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Guidelines often misunderstood

October 7, 2002

When Ed Mamet commanded the criminal section of the Intelligence Division in 1994, he wanted detectives from the gang unit to attend a social meeting of the Latin Kings.

At the time, the group had a "history of violence" but its leadership had not been indicted for the drug trafficking that later sent them to prison, he said.

"It was just routine surveillance," Mamet said. "It was a rush job. We wanted to send a truck and photograph everyone who came in and out."

But Mamet said an Intel veteran told him he first needed approval from the Handschu Authority, a city panel established in the 1980s, which oversees how police gather intelligence.

"I had heard of Handschu," Mamet said, "but I didn't know its details."

Neither, did Intel's newly appointed commanding officer, who after consulting with the department's Legal Bureau nixed the surveillance, Mamet said.

Mamet said the Legal Bureau's head, Thomas Flanagan, later explained that the department favored repealing Handschu, but needed to track specific instances where the guidelines had curtailed criminal investigations. But "no one would take the initiative and do this," Mamet said.

"I felt Handschu was an unnecessary burden," he said. "To this day I do not understand its guidelines. Do they mean we can't put a group under surveillance for political activity even though we suspect criminal activity? That despite suspected criminal activity, we need to go to Handschu for approval each time a group conducts a political event? If so this defeats the purpose of surveillance. Isn't surveillance to establish criminal activity?"

Mamet's experience with Handschu appears representative of many department commanders if the e-mail messages One Police Plaza received in response to last week's column about Commissioner Ray Kelly's efforts to abolish the guidelines is any indication.

The commanders say Handschu restricted their investigations into such groups as an Albanian burglary ring, Hell's Angels or the gang of Sayyid Al Nosair, who was convicted of assassinating Rabbi Meir Kahane.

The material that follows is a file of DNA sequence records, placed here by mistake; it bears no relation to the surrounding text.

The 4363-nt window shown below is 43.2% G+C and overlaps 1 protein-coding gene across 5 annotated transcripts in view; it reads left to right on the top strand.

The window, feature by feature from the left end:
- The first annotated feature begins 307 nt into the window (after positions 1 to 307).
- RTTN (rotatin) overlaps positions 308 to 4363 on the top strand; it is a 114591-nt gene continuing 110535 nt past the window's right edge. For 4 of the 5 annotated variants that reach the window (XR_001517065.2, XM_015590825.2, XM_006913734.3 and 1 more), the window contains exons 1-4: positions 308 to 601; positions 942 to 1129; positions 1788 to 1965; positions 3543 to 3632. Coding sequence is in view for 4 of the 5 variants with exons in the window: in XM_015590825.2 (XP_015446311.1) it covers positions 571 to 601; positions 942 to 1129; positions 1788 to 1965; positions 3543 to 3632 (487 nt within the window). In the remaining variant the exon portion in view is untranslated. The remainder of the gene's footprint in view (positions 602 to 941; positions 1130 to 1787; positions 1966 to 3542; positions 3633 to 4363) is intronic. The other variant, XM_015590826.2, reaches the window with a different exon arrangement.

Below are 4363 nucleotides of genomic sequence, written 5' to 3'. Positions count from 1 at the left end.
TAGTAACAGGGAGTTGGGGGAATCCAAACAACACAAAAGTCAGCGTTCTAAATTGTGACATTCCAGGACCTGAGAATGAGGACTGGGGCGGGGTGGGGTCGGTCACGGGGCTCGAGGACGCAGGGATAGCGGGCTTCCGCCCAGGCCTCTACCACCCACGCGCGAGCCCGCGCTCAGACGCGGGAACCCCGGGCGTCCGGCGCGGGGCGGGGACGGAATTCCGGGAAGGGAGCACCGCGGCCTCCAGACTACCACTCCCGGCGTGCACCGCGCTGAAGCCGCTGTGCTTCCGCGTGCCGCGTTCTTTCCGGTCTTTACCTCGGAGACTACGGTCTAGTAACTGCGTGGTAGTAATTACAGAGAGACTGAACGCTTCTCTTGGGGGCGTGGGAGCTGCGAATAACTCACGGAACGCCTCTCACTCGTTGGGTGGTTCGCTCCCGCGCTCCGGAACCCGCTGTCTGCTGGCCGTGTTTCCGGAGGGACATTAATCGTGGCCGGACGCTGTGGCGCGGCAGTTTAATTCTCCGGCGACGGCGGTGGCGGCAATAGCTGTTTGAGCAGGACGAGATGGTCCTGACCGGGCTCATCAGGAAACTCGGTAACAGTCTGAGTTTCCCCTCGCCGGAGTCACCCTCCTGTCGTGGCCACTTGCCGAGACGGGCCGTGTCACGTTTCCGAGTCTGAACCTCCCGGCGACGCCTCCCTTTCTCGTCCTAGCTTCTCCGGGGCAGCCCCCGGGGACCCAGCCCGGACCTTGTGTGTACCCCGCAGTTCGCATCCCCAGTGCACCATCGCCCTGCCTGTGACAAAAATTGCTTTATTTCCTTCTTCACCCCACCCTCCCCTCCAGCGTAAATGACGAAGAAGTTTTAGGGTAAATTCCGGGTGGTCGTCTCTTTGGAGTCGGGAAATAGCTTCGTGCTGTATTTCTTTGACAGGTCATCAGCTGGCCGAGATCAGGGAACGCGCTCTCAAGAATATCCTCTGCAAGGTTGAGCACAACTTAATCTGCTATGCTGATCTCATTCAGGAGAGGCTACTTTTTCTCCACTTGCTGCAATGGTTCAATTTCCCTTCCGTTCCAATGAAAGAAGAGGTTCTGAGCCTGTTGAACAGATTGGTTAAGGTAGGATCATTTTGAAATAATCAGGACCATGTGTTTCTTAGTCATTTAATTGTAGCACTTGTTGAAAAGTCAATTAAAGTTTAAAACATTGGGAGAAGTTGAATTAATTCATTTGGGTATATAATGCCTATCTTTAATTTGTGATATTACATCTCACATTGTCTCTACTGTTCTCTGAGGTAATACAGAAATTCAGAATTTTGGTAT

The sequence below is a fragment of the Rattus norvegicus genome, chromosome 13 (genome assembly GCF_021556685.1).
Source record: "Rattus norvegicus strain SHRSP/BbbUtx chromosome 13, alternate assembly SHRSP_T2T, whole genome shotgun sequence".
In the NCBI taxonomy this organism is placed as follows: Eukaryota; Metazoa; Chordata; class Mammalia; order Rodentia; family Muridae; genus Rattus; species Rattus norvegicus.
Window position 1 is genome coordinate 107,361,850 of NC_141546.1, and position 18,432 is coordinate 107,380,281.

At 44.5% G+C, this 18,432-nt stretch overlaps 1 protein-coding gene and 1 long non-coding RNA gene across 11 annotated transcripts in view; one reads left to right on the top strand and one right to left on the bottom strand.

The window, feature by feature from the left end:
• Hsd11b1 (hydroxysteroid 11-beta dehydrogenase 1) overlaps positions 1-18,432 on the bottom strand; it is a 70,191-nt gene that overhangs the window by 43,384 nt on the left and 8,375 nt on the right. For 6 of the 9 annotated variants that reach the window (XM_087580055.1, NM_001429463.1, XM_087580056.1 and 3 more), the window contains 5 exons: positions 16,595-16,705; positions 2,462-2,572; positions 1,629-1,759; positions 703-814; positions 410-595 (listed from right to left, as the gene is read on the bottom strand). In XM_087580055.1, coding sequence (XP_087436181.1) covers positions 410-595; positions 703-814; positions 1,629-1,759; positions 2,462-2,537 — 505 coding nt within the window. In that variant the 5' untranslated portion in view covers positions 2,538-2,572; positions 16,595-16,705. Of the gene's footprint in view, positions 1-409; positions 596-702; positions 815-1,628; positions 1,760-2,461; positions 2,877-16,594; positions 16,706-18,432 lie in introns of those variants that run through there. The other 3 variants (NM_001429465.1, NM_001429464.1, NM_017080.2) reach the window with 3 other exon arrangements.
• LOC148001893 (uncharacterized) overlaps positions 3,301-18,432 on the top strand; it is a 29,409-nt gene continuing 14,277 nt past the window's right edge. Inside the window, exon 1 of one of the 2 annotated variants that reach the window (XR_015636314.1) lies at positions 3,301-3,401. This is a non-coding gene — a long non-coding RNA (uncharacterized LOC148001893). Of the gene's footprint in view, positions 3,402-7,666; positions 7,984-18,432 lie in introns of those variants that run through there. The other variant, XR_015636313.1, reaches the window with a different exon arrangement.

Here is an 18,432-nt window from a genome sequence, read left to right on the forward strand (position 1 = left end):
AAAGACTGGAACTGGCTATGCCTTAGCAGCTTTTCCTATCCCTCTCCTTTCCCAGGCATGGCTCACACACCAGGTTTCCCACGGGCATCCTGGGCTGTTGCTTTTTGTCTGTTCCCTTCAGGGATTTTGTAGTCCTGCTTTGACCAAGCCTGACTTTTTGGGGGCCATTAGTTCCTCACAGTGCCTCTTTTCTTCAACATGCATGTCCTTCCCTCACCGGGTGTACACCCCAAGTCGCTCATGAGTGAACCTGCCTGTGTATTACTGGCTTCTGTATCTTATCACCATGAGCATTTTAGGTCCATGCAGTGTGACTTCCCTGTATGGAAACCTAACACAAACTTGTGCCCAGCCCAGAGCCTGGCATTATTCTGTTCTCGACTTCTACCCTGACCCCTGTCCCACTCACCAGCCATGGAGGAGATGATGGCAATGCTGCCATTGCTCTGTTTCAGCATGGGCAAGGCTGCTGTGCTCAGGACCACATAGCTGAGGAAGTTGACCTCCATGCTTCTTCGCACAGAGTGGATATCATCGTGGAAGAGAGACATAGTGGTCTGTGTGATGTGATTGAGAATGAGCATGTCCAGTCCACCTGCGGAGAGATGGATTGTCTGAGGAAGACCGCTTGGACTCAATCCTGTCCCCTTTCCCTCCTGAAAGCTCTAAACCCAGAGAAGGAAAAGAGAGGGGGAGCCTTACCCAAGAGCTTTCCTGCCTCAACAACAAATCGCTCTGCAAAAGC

Yet when questioned, the commanders acknowledge they never went to Handschu for approval.

"It was the specter of Handschu," one of the commanders wrote. "The Legal Bureau said that my requests did not fall within the guidelines."

Yet two former top department officials familiar with Handschu say the authority never blocked any legitimate criminal investigations.

"There seems to be some confusion," said Rosemary Carroll, the former assistant deputy commissioner of legal affairs. "An assault by Hell's Angels is not protected by Handschu. You don't go to legal. You go to the [detective] bureau."

A former top commander familiar with Handschu matters said: "The mindset became, 'Because of Handschu don't investigate.' There has to be critical thinking and common sense. The rules suck but they are not incredibly onerous. They are the price of bad conduct in the past."

As for the Latin Kings, the commander, who asked that his name not be used, said: "If Mamet's facts are correct, you go to the meeting unilaterally, then file a report with Handschu to keep the case open for 60 days."

The commander said if a social group was suspected of planning criminal activity, then Handschu applied. But it didn't apply to a criminal group. "The Latin Kings were a criminal enterprise from beginning to end. And Handschu was no barrier," he said.

Queens Explosion. It's been three months since July 4 but some Queens homeowners are still steaming about the 111th Precinct's languid response to a neighbor's illegal fireworks display for the second year in a row.

Frank Skala of the East Bayside Homeowners Association says the precinct promised a forceful response and despite a video the group made of the fireworks display took no action.

Skala says he has sent two letters to Kelly, only receiving "a two-sentence brush off note" in response. The note, he said, has a "scrawled signature that might be D.C. McCann." It tells him the matter is being forwarded within the department but doesn't say to whom.

Tony and Mike. Yes, that was Michael O'Looney, the NYPD's deputy commissioner of public information, playing a television reporter in last week's episode of "the Sopranos."

"They were looking for a male reporter," said O'Looney, who formerly worked for WCBS-TV. "I auditioned. It was a one-day shoot. It was fun."

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© 2002 Newsday, Inc. Reprinted with permission.